Don't take it personally. A lot of people "poison the well"... i.e. their opinion on your script is decided before they've even read it. And a lot of people get kudos just because the reader knows them and they want to put their friends script on the refrigerator just like mommy. There is very little objectivity in this industry. You hear all the time how award winning scripts got turned away by everybody except one. Doesn't that reflect badly on the industries ability to actually evaluate a good script? In my experience, most people can't see a good investment until it's already paid off... in which case they're not needed anymore. So honestly, you don't want some peoples approval. You might be getting it for the wrong reasons.
I try to pitch to 10 new people each day that way no ONE NO can f**k me over.
I think we "newbies" all know that feeling all too well. You could write the world's greatest story, but no one cares. But Tom Cruise could sell a script about his belly button lint. It seems like those who don't need it get all the help. I remember, many years ago, reading about Michael Jordan winning his 5 championship game and the sponsors wanted to include another free car as one of the prizes. Michael sent them a letter of thanks, but told them to please give the automobile to someone who needed it.
In the entertainment business, look at it as an opportunity to improve. Just make sure you take notes and strive to improve. Visit my profile page and look at the projects and tell me what you would like to do.
Catarina S. César I don’t think it is overly hard. I think it is fatigue. There are a million screenwriters and far less producers/buyers/studios. Plus as writers we are a needy lot. We love positive reinforcement. Encouragement is our addiction.
Imagine how tiring it must be. Having to stroke an ego every time you say no. Not only that, time consuming. Especially when you consider 900,000 of that million will leave and never write again. So why bother.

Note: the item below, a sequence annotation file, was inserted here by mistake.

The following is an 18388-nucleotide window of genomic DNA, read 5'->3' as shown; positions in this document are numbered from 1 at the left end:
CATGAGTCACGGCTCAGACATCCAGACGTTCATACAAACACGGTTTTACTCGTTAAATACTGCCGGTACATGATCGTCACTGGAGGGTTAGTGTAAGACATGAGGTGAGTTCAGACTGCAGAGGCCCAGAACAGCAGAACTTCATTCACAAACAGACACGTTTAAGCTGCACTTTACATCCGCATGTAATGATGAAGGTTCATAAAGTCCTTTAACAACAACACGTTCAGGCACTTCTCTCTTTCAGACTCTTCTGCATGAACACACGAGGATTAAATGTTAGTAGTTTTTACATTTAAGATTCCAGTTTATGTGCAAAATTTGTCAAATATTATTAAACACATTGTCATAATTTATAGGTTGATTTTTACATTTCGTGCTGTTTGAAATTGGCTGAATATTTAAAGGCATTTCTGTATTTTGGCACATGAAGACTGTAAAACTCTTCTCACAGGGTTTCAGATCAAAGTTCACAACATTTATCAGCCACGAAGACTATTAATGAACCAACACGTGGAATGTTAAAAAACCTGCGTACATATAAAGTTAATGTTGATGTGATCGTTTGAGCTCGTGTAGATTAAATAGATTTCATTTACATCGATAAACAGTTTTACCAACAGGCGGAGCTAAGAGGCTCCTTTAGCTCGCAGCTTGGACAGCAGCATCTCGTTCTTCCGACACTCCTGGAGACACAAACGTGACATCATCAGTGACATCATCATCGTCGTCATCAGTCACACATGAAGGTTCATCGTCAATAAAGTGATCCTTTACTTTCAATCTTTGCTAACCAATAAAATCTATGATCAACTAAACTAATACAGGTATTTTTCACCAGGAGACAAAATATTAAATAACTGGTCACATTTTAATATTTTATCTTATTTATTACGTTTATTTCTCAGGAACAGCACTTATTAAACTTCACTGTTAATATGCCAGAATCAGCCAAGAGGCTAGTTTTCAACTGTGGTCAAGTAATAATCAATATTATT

We are self employed at the heart of it. We choose when to work until engaged. So we don’t have a boss to say “well done”.
We must learn our craft and develop a bullet proof ego. I have one. They are lovely.
I like Guillermo del Toro approach. He says he has very small rear view mirrors. He never dwells, just “**** you” and moves on.
One Writer told me in 2018 he went to over 100 meetings, face to face sit downs at studio offices and big agency office buildings. He spent $$$ on car gas, dry cleaning, lunches and dinners, valet parking. 0 job offers. Year 2018, he reported 0 income on tax forms. Stressful for a married person w/ house mortgage and kids.
But he said 2018 was his best year as a professional Writer. He got a writer's credit for a Netflix movie in 2019 but his Agent dropped him. He's still writing in 2020.
Dan MaxXx yep self employment is hard. I just got a phone call with my friend who was $1300 a day IT project manager. Hasn’t worked in two months.
He is thinking of taking salaried employment.
That’s why writing is my side hustle until it can replace my main jig. Like everyone else I would imagine.
Never GIVE up. This is a culture of "no," but there are "yeses" to be had!
Rejection sucks. If rejection doesn't get to you, does it make you a sociopath? I let myself feel it and grieve it for a few hours or a day or so, depending on how hard it is, then use it to fuel the engines. Take care of yourself Michael Donohue!
I must be a sociopath.
Just take a deep breath. Doing sports regularly is always a good advice - especially to forget frustration. You will still be disappointed, but no longer frustrated/blocked. Then, put the work which was rejected or got bad comments aside. Sit down and write something new and when finished re-write the first. Working like this you keep yourself in the flow. Plus, you get a distance between your and the rejected work. All the best and: Never give up!
Great advice from all and again, thank you. I found a 10-minute play contest with a deadline at the end of the month. I'm working on the characters now, well, now, I'm procrastinating... but one great thing about contests and festivals are deadlines make me write.
Ha, I learned to expect rejection, when it's not happy. If it is, that's no surprise.
Great! Keep up the enthusiasm! One thing I've come to realize in life is not to take things personally. That goes from rejection to a flat tire. It's all life and we all continue to evolve. My one solid piece of advice is to always make room for the things you love. Your passion will one day refine your craft and it's energy will become contagious.
Home based businesses and virtual work can facilitate this. Here is my consulting page. https://www.ideaconnection.com/innovative-people/tasha-lewis/consultant.... lots of opportunities.